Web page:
Planning and preparation 'imperative' before border poll, study says
Planning for a united Ireland is "imperative" before any border poll is called so that voters north and south are fully informed, a new research paper has said.
There was "clearly a substantial amount of work to be done if voters in any future border poll are to be fully informed", it added.
The bulletin from the Economic and Social Research Institute (ESRI) aims to summarise "existing evidence and continued uncertainties" surrounding a border poll.
Examining several datasets and sources, it said Northern Ireland's "relative economic performance has not improved following the peace process".
The north ranked the 10th poorest of 12 UK regions in terms of GDP (Gross Domestic Product) per capita in both 2000 and 2014, ahead only of the North East region and Wales.
It said Northern Ireland GDP per capita was approximately 50 per cent lower than the southern and eastern region of the Republic in 2014.
Disposable household income in the south in 2016 was €28,117 compared to €25,315 in the north – a gap of €2,802.
Life expectancy at birth in 2017 was 82.2 years in the Republic compared to 80.6 in Northern Ireland.
The study added: "Both health systems appear to be outlying poor performers among OECD [Organisation for Economic Cooperation and Development] countries in terms of having acute care bed occupancy rates of over 90 per cent and relatively poor social care provision."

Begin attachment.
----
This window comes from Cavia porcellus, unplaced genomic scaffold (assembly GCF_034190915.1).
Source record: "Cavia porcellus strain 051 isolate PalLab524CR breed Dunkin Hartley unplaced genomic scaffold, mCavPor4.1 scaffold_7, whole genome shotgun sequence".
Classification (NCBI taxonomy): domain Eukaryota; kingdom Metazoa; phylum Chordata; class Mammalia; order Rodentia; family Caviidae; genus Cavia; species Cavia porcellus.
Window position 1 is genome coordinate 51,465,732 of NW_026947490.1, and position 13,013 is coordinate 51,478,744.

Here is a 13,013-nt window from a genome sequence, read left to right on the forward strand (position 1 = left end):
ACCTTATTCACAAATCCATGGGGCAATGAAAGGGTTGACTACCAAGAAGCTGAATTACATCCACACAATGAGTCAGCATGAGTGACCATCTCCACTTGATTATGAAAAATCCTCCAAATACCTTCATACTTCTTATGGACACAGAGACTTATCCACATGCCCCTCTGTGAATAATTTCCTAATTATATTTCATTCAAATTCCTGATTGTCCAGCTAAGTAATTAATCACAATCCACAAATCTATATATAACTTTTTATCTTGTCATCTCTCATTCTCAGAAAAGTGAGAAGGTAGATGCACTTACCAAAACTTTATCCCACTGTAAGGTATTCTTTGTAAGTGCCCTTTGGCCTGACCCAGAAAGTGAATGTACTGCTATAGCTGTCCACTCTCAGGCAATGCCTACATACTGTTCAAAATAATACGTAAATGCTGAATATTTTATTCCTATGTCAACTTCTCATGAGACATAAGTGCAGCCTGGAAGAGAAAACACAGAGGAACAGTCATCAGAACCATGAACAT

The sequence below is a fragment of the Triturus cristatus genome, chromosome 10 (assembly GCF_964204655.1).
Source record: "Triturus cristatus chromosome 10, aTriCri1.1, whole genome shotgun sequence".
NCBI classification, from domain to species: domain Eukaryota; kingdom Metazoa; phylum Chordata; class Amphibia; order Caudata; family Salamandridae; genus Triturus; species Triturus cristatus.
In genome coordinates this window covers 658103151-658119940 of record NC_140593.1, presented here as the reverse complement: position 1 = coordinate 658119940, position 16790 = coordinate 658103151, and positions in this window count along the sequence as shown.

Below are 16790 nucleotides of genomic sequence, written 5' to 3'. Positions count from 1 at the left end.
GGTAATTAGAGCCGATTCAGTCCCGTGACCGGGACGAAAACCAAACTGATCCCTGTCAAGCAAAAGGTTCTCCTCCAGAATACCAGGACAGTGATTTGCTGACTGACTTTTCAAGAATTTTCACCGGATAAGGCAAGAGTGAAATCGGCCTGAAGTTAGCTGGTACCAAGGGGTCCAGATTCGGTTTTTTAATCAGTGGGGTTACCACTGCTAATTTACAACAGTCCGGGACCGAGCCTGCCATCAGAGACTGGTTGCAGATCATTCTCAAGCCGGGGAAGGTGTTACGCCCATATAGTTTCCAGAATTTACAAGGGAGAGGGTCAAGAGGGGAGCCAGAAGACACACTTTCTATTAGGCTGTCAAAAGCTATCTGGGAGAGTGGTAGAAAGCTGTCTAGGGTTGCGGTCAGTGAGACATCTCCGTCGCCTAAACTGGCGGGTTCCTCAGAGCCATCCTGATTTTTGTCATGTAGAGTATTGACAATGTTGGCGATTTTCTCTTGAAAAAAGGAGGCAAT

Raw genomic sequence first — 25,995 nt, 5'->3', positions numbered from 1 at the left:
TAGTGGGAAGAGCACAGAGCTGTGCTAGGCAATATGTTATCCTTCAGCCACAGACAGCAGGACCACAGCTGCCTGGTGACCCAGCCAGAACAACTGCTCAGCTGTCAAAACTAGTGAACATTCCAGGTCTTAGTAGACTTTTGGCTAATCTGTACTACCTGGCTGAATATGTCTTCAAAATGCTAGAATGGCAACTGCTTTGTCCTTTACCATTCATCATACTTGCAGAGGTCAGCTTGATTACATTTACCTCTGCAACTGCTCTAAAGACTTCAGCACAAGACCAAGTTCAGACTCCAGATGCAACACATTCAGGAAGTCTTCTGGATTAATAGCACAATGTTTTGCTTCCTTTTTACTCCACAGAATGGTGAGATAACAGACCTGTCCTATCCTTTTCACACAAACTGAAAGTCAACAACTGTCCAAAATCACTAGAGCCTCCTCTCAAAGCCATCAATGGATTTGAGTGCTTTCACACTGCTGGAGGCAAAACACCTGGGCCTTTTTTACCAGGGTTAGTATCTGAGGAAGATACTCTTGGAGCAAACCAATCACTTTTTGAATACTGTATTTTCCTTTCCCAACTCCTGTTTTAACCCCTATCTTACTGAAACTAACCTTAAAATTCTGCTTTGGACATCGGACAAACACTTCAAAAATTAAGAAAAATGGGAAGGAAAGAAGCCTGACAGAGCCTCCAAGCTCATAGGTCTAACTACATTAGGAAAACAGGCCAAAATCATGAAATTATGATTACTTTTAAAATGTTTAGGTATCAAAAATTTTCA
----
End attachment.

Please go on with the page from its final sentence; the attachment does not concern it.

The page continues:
It said the north's poor economic performance relative to the Republic was attributable to low levels of productivity.
This is likely driven by factors including lower export and Foreign Direct Investment levels, as well as higher proportions of young people obtaining the lowest qualification levels in education and lower proportions obtaining the highest qualifications.
The paper also highlighted "key questions that need to be addressed" if voters are to be fully informed ahead of a border poll.
These include the economic costs of subvention; how long a transition period to unification would last; what role the European Union and US might have; what an all-Ireland approach in key areas such as education and health would look like; and the social welfare and tax implications of unification.
The two-page bulletin concludes: "While there is great uncertainty with respect to the timing of any border poll, it is imperative that adequate planning and preparation is undertaken so that voters, north and south, can be fully informed if, and when, a border poll arises."
ESRI and Trinity College Dublin academic Seamus McGuinness, who was involved in the summary paper, said it outlines relevant facts and identifies areas where new research is needed.
He tweeted: "No-one can predict when a border poll might be triggered. The evidence necessary for voters to make an informed decision must be established in a timely fashion."